It may be, to their other political peers, that Daughterte could be expected to blink just as the President has been known to blink, too. It was a peace brokered by Jesus Dureza that ended the word war between Mayor Duterte and Senior Superintendent Eduardo Matillano in 2010; a face-to-face showdown, as Matillano had dared Mr. Duterte to do, was averted. Neither had the mayor shown up in the duel to which he’d challenged broadcaster Waldy Carbonell in 2003.

In his first test of leadership, Marcos Jr. held firm. The President’s last card is to disqualify Marcos Jr., to fix the problem Daughterte had created. But the Commission on Elections is independent, just like Congress.

Email:; Twitter: @mlq3

Today began yesterday

Where did today’s drama begin? 1961 when Rogelio dela Rosa first celebrity senator made a bid for the presidency, egged on by Pres. Garcia but his former bro in law Diosdado Macapagal, convinced him to withdraw. By 1863, the violence in political language was already causing unease among politicians. Two classic pieces of political reportage by Nick Joaquin bear close reading today.

The “Untimely Withdrawal” of Roger de la Rosa by Quijano de Manila, November,

Unextended run

The Yabut broadcast started a run on the bank. From noon of November 3, the bakya-and-salakot crowd began storming Roger’s house, wanting to know if his slogan — “We Shall Return To Malacañang With Roger De La Rosa As President” — had indeed shrunk to a starker notice: “No Returns, No Refunds.”

His henchmen say they were afraid there would be trouble that night, so ugly was the temper of the idol’s fans. The early-evening crowd, mostly from the suburbs, eventually dispersed; but by two o-clock in the morning another crowd, from more distant hinterlands, had formed in front of the senator’s gate and was demanding to be let in. These indignant visitors were admitted and staged what practically amounted to a sit-down strike in the large nipa house on the senator’s lawn.

“Let us not move from here,” said they, “until he himself comes and tells us what he really intends to do.”

Noon came, and they were still there, squatting inside the nipa house and along the driveway, but their leader had still not appeared to them.

Only a few of them were allowed inside the senator’s residence, and there they found not Roger but his brother Jaime, who, when asked about Roger, replied with a scathing attack on the administration.

One thing must be said for Roger: he really drew the peasant crowd, for the faces one saw on his lawn that morning had the look of the Philippine earth: burned black by the sun and gnarled by misery. The men were in cheap polo shirts, the women in shapeless camisolas. It was obvious they had dressed in a hurry. One heard that this one had come all the way from Quezon, that one all the way from Cagayan; a man said he had flown in from Mindanao. All had a common complaint: why did they have to learn about this from Yabut? Why hadn’t Roger taken them into his confidence? They all claimed to be volunteer workers who had used their own money to spread Roger’s cause. If Roger backed out, they would lose face. How could they return to their barrios if they had lost face?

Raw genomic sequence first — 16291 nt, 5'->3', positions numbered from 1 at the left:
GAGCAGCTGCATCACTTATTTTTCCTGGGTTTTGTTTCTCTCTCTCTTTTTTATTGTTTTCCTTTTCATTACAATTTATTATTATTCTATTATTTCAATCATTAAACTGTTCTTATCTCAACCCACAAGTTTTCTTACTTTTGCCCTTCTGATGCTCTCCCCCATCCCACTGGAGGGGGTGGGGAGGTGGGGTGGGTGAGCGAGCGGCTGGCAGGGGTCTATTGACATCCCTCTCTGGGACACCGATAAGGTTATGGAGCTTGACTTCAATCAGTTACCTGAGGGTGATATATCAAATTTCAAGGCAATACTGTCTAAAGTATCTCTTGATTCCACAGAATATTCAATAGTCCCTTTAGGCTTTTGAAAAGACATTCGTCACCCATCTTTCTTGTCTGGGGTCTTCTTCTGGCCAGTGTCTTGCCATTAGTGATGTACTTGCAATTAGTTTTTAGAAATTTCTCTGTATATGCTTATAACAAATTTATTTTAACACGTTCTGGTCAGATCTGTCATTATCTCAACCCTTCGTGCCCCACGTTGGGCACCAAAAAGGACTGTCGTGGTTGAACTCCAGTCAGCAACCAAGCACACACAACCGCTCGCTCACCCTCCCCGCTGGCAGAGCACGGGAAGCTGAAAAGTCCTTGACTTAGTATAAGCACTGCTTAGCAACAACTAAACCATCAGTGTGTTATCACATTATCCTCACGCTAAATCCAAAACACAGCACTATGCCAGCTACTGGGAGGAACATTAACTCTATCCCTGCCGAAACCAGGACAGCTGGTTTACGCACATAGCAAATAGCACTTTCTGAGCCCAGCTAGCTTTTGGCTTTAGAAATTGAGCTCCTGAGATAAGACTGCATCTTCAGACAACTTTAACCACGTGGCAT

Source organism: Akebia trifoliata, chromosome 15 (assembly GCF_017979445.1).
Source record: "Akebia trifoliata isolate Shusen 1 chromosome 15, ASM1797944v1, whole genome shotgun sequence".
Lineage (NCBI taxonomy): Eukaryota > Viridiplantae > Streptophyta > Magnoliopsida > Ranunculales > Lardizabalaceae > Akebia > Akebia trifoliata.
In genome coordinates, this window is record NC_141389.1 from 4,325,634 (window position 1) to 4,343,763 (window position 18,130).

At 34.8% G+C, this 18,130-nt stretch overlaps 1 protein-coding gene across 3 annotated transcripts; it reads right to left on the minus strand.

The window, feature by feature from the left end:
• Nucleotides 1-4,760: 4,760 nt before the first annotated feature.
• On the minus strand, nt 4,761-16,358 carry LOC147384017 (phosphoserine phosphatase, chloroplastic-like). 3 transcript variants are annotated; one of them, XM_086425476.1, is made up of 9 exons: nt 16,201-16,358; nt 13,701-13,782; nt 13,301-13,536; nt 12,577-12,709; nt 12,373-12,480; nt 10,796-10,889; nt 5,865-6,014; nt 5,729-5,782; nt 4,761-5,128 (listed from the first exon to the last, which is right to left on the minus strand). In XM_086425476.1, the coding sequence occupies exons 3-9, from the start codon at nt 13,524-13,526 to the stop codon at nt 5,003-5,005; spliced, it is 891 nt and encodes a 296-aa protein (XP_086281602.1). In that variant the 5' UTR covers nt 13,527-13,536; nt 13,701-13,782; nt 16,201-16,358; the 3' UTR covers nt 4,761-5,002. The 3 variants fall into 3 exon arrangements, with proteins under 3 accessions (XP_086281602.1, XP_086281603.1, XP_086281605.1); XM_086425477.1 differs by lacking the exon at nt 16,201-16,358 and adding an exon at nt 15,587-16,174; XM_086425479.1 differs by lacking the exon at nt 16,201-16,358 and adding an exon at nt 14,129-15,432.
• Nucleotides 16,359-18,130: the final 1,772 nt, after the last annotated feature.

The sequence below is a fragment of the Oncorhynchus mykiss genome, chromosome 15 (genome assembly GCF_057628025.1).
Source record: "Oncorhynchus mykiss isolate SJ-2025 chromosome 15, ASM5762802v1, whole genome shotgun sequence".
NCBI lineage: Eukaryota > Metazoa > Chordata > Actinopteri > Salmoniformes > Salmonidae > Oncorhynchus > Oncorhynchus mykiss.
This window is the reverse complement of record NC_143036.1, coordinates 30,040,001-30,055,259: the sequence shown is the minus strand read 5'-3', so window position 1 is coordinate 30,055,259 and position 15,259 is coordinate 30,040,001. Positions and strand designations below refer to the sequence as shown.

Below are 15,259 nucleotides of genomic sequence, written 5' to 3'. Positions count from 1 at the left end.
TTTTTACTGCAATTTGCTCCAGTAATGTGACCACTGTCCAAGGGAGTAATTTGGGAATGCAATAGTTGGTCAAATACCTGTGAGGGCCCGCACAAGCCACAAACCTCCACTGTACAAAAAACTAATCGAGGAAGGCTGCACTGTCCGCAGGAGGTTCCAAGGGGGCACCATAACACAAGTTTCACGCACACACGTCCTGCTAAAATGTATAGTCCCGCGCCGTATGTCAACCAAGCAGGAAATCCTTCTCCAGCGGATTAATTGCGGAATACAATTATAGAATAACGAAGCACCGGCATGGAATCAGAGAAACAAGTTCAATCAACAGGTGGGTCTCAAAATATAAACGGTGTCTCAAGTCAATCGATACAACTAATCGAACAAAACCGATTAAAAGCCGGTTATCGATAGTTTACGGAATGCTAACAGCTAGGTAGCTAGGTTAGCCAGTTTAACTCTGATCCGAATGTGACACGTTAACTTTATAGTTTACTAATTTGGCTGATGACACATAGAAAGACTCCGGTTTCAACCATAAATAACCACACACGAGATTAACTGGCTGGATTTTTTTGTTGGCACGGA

They all clung to the hope that all this was but more “black propaganda.” Their boy had not withdrawn; or if he was thinking of doing so, they would persuade him to continue the fight: let him but appear before them.

A cry rose up:

“Matalong lumalaban, huwag matalong umuurong (To go down fighting, not to go down retreating)!”

Had he lost heart because he had run out of funds? There was still some money they could scrape up among themselves; one man said he had already contributed P3,000 and was willing to contribute more; after all, there were only ten days left of the campaign. It didn’t matter if Roger was a sure loser.

“Let the votes we cast for him,” cried a bespectacled woman from Binangonan, “be a clear picture for 1965!”

The cheers that greeted this seemed to indicate that the Roger extravaganza would, by insistent public request, be extended for another ten days. Poor deluded rustics who did not know that the decision had already been made! They could cheer and argue and weep all they wanted; they were standing outside a closed door. Their fate was being settled, without their knowledge, in other rooms of other houses behind other doors, while they offered their very blood to the cause.